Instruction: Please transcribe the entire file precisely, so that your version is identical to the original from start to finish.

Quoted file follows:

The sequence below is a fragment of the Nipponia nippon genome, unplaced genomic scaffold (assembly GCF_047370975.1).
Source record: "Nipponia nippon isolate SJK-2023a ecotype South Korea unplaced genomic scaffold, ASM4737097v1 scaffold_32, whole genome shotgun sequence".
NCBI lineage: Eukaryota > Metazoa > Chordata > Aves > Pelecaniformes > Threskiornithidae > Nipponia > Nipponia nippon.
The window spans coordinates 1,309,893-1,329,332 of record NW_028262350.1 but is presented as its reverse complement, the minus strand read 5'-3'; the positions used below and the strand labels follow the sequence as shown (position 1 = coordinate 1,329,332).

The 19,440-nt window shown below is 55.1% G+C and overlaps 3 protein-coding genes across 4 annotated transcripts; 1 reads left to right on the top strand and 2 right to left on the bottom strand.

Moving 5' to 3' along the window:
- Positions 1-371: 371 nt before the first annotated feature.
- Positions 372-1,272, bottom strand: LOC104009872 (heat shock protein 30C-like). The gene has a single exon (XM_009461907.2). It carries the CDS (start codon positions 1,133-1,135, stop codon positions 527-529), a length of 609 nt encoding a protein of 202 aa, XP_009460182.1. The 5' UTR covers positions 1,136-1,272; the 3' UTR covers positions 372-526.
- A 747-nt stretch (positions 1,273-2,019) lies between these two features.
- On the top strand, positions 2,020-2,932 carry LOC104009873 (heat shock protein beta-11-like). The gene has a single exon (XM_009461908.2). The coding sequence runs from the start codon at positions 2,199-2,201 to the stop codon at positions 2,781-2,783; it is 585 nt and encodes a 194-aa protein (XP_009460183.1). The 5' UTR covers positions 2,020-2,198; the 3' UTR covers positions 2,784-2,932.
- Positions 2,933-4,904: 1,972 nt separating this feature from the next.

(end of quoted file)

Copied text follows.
The sequence below is a fragment of the Nipponia nippon genome, unplaced genomic scaffold (assembly GCF_047370975.1).
Source record: "Nipponia nippon isolate SJK-2023a ecotype South Korea unplaced genomic scaffold, ASM4737097v1 scaffold_32, whole genome shotgun sequence".
NCBI lineage: Eukaryota > Metazoa > Chordata > Aves > Pelecaniformes > Threskiornithidae > Nipponia > Nipponia nippon.
The window spans coordinates 1,309,893-1,329,332 of record NW_028262350.1 but is presented as its reverse complement, the minus strand read 5'-3'; the positions used below and the strand labels follow the sequence as shown (position 1 = coordinate 1,329,332).

The 19,440-nt window shown below is 55.1% G+C and overlaps 3 protein-coding genes across 4 annotated transcripts; 1 reads left to right on the top strand and 2 right to left on the bottom strand.

Moving 5' to 3' along the window:
- Positions 1-371: 371 nt before the first annotated feature.
- Positions 372-1,272, bottom strand: LOC104009872 (heat shock protein 30C-like). The gene has a single exon (XM_009461907.2). It carries the CDS (start codon positions 1,133-1,135, stop codon positions 527-529), a length of 609 nt encoding a protein of 202 aa, XP_009460182.1. The 5' UTR covers positions 1,136-1,272; the 3' UTR covers positions 372-526.
- A 747-nt stretch (positions 1,273-2,019) lies between these two features.
- On the top strand, positions 2,020-2,932 carry LOC104009873 (heat shock protein beta-11-like). The gene has a single exon (XM_009461908.2). The coding sequence runs from the start codon at positions 2,199-2,201 to the stop codon at positions 2,781-2,783; it is 585 nt and encodes a 194-aa protein (XP_009460183.1). The 5' UTR covers positions 2,020-2,198; the 3' UTR covers positions 2,784-2,932.
- Positions 2,933-4,904: 1,972 nt separating this feature from the next.